What’s the Big Deal About the 2020 Census?
I’m sure by now you’ve heard the buzz in the news and on social media about the 2020 Census. Beyond the Constitutional mandate to conduct it, we know folks are asking, “What’s the big deal about the 2020 census?” or “Why does it matter so much?”
The answer to those questions is both simple and complex. The short answer is money. The longer and more complicated answers involve how money is allocated and spent, and on whom it gets spent. Data of the 2020 Census determines what resources used across government agencies and the organizations that partner with them. This starts up at the federal level and flows down to local organizations that serve the American public.
Creating a Family’s mission is to strengthen and inspire adoptive, foster & kinship parents and the professionals who support them. We care deeply about collecting accurate data in this 2020 Census because we care deeply about the children the data represents. The 2020 Census is a big deal because our children are a big deal.
All Children Deserve to be Counted
Did you know that “children under age 5 are one of the largest groups of undercounted people in the United States“? In fact, on the 2010 census, almost 1 million kids under the age of five years old were not represented in the final data. As my junior high Intro to Spanish student says, “That’s no bueno.” Census data impacts programs like Intermediate Units, WIC, Early Intervention, and a myriad of others. Those are just a few of the short-term impacts of the data when today’s children are still young.
As those children grow up, the long-term impacts of data include even more resources, like government responses to housing and poverty issues. Language services, health-care programs, school district funding, and special needs support will impact a child in the long-term.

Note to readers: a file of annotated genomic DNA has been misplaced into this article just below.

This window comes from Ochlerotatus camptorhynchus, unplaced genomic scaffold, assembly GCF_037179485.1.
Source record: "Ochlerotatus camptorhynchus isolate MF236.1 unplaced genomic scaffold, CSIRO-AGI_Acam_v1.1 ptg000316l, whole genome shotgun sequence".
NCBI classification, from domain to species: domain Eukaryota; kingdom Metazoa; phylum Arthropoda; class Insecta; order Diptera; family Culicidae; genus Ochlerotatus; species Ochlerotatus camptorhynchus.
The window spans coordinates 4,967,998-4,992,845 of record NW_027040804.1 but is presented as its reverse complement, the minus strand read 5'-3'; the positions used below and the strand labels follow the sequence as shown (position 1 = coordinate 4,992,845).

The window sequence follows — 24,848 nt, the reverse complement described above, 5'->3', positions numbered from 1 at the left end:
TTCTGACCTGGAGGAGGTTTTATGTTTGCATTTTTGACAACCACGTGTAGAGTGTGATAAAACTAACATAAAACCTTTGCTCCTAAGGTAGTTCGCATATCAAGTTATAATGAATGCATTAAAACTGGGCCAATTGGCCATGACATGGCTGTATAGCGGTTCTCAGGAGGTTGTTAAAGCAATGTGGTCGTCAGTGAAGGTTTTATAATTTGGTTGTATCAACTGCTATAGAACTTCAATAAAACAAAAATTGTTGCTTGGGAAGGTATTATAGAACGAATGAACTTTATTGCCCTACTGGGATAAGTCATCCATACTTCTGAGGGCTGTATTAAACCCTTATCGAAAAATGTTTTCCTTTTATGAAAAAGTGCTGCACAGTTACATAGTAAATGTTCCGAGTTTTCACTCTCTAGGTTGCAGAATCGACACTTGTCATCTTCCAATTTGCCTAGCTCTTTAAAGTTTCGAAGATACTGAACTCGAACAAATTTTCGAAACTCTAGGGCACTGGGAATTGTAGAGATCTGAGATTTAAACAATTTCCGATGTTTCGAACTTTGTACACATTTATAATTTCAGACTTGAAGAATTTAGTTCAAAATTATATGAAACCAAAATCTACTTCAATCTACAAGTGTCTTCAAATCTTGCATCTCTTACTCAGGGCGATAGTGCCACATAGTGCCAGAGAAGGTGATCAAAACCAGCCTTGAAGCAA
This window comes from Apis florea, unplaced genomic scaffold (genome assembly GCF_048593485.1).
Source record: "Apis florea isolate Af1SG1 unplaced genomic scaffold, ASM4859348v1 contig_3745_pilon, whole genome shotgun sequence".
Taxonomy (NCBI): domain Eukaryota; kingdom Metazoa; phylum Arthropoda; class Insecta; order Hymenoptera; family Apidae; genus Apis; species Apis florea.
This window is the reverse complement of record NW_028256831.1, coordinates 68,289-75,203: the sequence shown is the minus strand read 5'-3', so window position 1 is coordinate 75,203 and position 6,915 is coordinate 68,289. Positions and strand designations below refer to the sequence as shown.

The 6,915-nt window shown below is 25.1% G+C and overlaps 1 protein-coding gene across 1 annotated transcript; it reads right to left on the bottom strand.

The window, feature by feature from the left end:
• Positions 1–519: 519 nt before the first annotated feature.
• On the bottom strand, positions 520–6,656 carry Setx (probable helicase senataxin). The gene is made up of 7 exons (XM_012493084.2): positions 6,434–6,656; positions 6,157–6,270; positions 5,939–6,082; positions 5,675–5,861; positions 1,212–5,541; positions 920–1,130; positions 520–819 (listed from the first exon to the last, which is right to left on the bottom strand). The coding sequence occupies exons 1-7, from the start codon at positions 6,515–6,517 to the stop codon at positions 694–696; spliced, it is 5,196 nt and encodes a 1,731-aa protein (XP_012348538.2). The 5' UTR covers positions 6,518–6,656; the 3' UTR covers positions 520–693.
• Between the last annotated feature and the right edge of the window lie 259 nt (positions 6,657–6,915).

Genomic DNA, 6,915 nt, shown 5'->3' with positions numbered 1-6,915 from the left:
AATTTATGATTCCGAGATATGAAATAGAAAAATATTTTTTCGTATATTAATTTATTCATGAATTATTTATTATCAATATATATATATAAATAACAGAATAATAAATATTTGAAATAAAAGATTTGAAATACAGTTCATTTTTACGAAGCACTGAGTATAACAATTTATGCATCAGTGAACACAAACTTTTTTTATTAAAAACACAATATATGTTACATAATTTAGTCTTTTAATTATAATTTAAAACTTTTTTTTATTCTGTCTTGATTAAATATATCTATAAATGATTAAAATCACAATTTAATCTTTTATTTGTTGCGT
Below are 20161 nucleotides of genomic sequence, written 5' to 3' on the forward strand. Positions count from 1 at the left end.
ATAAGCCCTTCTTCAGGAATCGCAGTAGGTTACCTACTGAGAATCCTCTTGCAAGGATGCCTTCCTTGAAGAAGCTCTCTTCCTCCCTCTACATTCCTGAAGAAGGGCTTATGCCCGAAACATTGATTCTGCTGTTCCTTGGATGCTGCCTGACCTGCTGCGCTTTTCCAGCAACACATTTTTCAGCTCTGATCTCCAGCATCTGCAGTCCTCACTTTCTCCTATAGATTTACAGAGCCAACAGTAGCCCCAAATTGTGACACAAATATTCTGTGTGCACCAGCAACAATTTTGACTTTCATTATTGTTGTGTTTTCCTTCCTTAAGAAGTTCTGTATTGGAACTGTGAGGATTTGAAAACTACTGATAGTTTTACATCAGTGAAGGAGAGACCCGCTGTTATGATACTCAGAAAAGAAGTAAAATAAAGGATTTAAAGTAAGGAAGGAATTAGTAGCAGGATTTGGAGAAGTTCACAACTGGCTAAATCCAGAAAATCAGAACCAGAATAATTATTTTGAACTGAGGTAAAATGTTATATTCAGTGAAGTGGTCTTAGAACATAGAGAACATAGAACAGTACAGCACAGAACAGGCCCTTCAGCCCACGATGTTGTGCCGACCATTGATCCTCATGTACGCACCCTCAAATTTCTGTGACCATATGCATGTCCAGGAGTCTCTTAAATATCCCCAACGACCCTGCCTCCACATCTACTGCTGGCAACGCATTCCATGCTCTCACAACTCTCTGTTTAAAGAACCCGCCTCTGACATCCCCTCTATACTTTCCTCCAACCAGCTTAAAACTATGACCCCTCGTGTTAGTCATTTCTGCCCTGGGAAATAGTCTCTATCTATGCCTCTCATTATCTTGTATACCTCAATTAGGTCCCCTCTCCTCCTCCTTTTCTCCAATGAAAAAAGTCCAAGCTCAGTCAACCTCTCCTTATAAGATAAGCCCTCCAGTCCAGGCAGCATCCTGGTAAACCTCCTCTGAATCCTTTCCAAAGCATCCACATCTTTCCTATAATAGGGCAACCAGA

The previous census underrepresented the five-and-under crowd. This census must accurately represent our youngest citizens to determine the programs that directly impact them now and for the next ten or more years.
All Children Deserve to be Safe
2020 Census data will determine the flow of federal monies into the state, county, and local communities. First responders, law enforcement, and foster care/social welfare agencies are all in the tight circles that we as a community draw around a child in crisis. These service providers rely upon grants and federal funding to train and maintain preparedness in the event of an emergency and to provide follow-up care to children in need.
We all know local child welfare agencies that are struggling to staff and serve the children in our communities. The 2020 Census must accurately reflect who and where the children are to determine their funding.
The Family First Prevention Services Act is an example of how funding serves kids in foster care.
All Children Deserve to be Educated